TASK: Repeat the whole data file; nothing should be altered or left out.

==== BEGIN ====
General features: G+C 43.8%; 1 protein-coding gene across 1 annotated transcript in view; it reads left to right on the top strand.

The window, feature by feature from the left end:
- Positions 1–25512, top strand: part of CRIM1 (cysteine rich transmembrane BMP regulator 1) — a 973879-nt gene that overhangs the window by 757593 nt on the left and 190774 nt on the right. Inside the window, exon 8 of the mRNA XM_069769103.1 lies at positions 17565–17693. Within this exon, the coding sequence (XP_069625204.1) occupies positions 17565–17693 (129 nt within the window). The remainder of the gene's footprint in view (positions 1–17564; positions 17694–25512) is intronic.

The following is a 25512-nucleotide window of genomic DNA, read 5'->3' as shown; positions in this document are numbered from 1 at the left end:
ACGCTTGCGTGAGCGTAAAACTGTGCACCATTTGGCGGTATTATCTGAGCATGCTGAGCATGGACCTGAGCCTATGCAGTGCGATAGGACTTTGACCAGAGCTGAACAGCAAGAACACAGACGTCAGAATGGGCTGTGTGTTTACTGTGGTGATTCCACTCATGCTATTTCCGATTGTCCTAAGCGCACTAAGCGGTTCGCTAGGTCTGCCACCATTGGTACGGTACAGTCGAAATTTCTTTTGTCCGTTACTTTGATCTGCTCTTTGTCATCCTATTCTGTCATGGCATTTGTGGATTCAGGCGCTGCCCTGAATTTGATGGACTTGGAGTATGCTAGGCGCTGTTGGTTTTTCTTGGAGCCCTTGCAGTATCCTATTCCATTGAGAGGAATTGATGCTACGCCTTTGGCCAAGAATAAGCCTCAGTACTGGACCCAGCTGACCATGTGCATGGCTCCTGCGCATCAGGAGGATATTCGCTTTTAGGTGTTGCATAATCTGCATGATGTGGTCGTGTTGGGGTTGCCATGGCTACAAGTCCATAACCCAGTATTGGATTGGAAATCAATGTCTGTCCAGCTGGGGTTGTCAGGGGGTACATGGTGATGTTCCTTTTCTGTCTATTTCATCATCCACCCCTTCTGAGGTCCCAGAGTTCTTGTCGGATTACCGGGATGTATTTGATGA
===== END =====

General features: G+C 43.8%; 1 protein-coding gene across 1 annotated transcript in view; it reads left to right on the top strand.

The window, feature by feature from the left end:
- Positions 1–25512, top strand: part of CRIM1 (cysteine rich transmembrane BMP regulator 1) — a 973879-nt gene that overhangs the window by 757593 nt on the left and 190774 nt on the right. Inside the window, exon 8 of the mRNA XM_069769103.1 lies at positions 17565–17693. Within this exon, the coding sequence (XP_069625204.1) occupies positions 17565–17693 (129 nt within the window). The remainder of the gene's footprint in view (positions 1–17564; positions 17694–25512) is intronic.

The following is a 25512-nucleotide window of genomic DNA, read 5'->3' as shown; positions in this document are numbered from 1 at the left end:
ACGCTTGCGTGAGCGTAAAACTGTGCACCATTTGGCGGTATTATCTGAGCATGCTGAGCATGGACCTGAGCCTATGCAGTGCGATAGGACTTTGACCAGAGCTGAACAGCAAGAACACAGACGTCAGAATGGGCTGTGTGTTTACTGTGGTGATTCCACTCATGCTATTTCCGATTGTCCTAAGCGCACTAAGCGGTTCGCTAGGTCTGCCACCATTGGTACGGTACAGTCGAAATTTCTTTTGTCCGTTACTTTGATCTGCTCTTTGTCATCCTATTCTGTCATGGCATTTGTGGATTCAGGCGCTGCCCTGAATTTGATGGACTTGGAGTATGCTAGGCGCTGTTGGTTTTTCTTGGAGCCCTTGCAGTATCCTATTCCATTGAGAGGAATTGATGCTACGCCTTTGGCCAAGAATAAGCCTCAGTACTGGACCCAGCTGACCATGTGCATGGCTCCTGCGCATCAGGAGGATATTCGCTTTTAGGTGTTGCATAATCTGCATGATGTGGTCGTGTTGGGGTTGCCATGGCTACAAGTCCATAACCCAGTATTGGATTGGAAATCAATGTCTGTCCAGCTGGGGTTGTCAGGGGGTACATGGTGATGTTCCTTTTCTGTCTATTTCATCATCCACCCCTTCTGAGGTCCCAGAGTTCTTGTCGGATTACCGGGATGTATTTGATGA